'My first pregnancy was terrifying. Here's how I decided to have baby number two.'

My first pregnancy didn’t go exactly as planned. 

While everything looked normal to start with, our baby boy started showing signs of restricted growth at our 20 week scan. From there, he dropped percentiles rapidly. By 28 weeks, he was sitting in the 6th percentile, and by 30 weeks, I’d been diagnosed with severe preeclampsia. At 32 weeks and 1.6kg, following a terrifying pre-seizure episode for me and an emergency hospital transfer for both of us, he was delivered, and spent five weeks with the wonderful team in the NICU. 

That story has a happy ending - my son is thriving, an absolute delight - but pregnancy is, frankly, not something I was particularly interested in repeating. 

The only problem was, I definitely wanted another baby. 

When your first pregnancy or birth doesn’t go as planned, there’s so much to process. For most women, though, there’s barely any time to process it, because immediately following that pregnancy and birth is a newborn baby, and they are famously known to take up quite a lot of time. 

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If you’re anything like me, you might suddenly find yourself where I did: sitting in your lounge room with a 13-month-old, counting backwards on your fingers, and realising that the two year age gap you always envisaged between your kids means you needed to start trying for another baby… yesterday. 


The decision to have another baby is always a big one, but when you’re still processing what may have gone wrong in a prior pregnancy, it can feel impossible. Friends of mine have used the word “paralysed” to describe the sensation, and it couldn’t be more accurate - the sense of not wanting to make a move, but knowing that for every month or year that you don’t, the family you might have imagined for yourself slips further away.

The best person to discuss this paralysis with is your doctor (and, if relevant, a mental health professional). The decision will be different for everyone, and I want to acknowledge that I was extremely lucky that my first pregnancy didn’t cause me any lasting physical damage: medically, I am able to bear another child. 

But it might be useful to read how someone else made the decision to have another child, and if that’s the case, here are the factors I considered before deciding I was ready to try again. 

1. What do we now know that we didn’t before?

In my case, my pre-eclampsia came out of nowhere. I didn’t have any of the traditional risk factors, and we still don’t know exactly why it happened. In a second pregnancy, I would have one major risk factor - I’d experienced it in a prior pregnancy. Medically, this would mean more monitoring and earlier intervention, which gave me significant comfort. Emotionally, it also meant I felt far more prepared for the possible outcomes. Whereas last time the diagnosis and premature birth felt like it came out of nowhere, I felt like I had a handle on how I could respond if a similar situation occurred.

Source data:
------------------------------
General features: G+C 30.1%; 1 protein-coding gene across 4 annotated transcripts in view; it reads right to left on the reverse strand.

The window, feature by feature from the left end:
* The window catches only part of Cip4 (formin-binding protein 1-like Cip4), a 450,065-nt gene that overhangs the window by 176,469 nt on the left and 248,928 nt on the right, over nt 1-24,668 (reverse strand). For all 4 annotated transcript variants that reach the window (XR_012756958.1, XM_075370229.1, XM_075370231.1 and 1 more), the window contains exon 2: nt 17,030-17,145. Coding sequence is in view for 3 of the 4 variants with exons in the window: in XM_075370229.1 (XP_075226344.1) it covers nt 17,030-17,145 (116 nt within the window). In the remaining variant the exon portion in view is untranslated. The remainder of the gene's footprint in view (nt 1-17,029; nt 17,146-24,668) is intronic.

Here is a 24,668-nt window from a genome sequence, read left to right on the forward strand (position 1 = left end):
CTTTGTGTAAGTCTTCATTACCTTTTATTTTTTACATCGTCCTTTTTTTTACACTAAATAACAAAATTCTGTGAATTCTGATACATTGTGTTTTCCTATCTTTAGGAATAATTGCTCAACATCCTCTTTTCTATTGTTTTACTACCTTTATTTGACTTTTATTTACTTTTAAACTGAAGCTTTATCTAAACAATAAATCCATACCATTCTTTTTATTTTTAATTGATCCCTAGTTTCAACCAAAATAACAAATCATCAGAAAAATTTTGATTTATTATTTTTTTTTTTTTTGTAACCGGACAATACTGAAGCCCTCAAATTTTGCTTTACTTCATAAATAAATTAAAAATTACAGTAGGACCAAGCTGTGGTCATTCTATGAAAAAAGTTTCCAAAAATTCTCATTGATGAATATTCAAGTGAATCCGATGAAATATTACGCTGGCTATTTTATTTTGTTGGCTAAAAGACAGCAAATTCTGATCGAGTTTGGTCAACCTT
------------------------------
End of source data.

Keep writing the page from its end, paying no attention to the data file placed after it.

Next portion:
2. How likely is it to happen again?

Every complex birth and pregnancy is different, and only your doctor can answer this question for your particular circumstances. For me, we were looking at a relatively high chance of recurrence, but with interventions (predominantly taking aspirin) that would hopefully reduce the severity. Knowledge is power, and I went into my second pregnancy knowing the odds, even though they aren’t particularly in my favour. 

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3. How would I feel about a repeat?

This is the question that took me longest to grapple with, because sometimes our own response to situations is impossible to predict. I feel like I recovered “well” from my first experience with a child in the NICU, but the thought of returning honestly makes me feel ill. 

After a lot of consideration, my husband and I decided that, if we’ve done it once, we can do it again - especially as we know so much more now about how the systems work and what to expect. We also discussed the practical aspects of how we’d cope with an additional dependant (our toddler), what it would mean if I needed more time off work than expected, and how he’d organise his parental leave if an extended hospital stay was on the cards. 


4. How much did I really want another baby?

Ultimately, for me, this was the deciding factor. We knew, unequivocally, that our family wasn’t finished. If I couldn’t, or decided not to, give our son a sibling, we’d seriously discussed fostering and adopting. When it came down to it, the desire to have another baby outweighed my fear of another complicated pregnancy and birth.

And so we decided to try again. 

In the interests of full transparency, my intention was to wait to write this piece until after my second baby was born. From there, I could finish on a purely positive note: we thought things might go wrong again, but they didn’t, and look at us now!

But that wouldn’t be a fair way to finish, because the truth is that nobody is guaranteed that happy ending. 

Right now, I am 27 weeks pregnant. As far as we can see, things are progressing well. That doesn’t mean that nothing will go “wrong”, but I’m comfortable now that “wrong” in pregnancy is a sliding scale. The closer I can get this baby to full term, the more comfortable I’ll feel, but if our worst-case scenario comes around again, I’m prepared for that too. 

Most importantly, I know that whatever happens, the risk will have been worth it when I meet my second child.      

That won’t be where everyone lands - but I’m happy I did.  

Images: Supplied.

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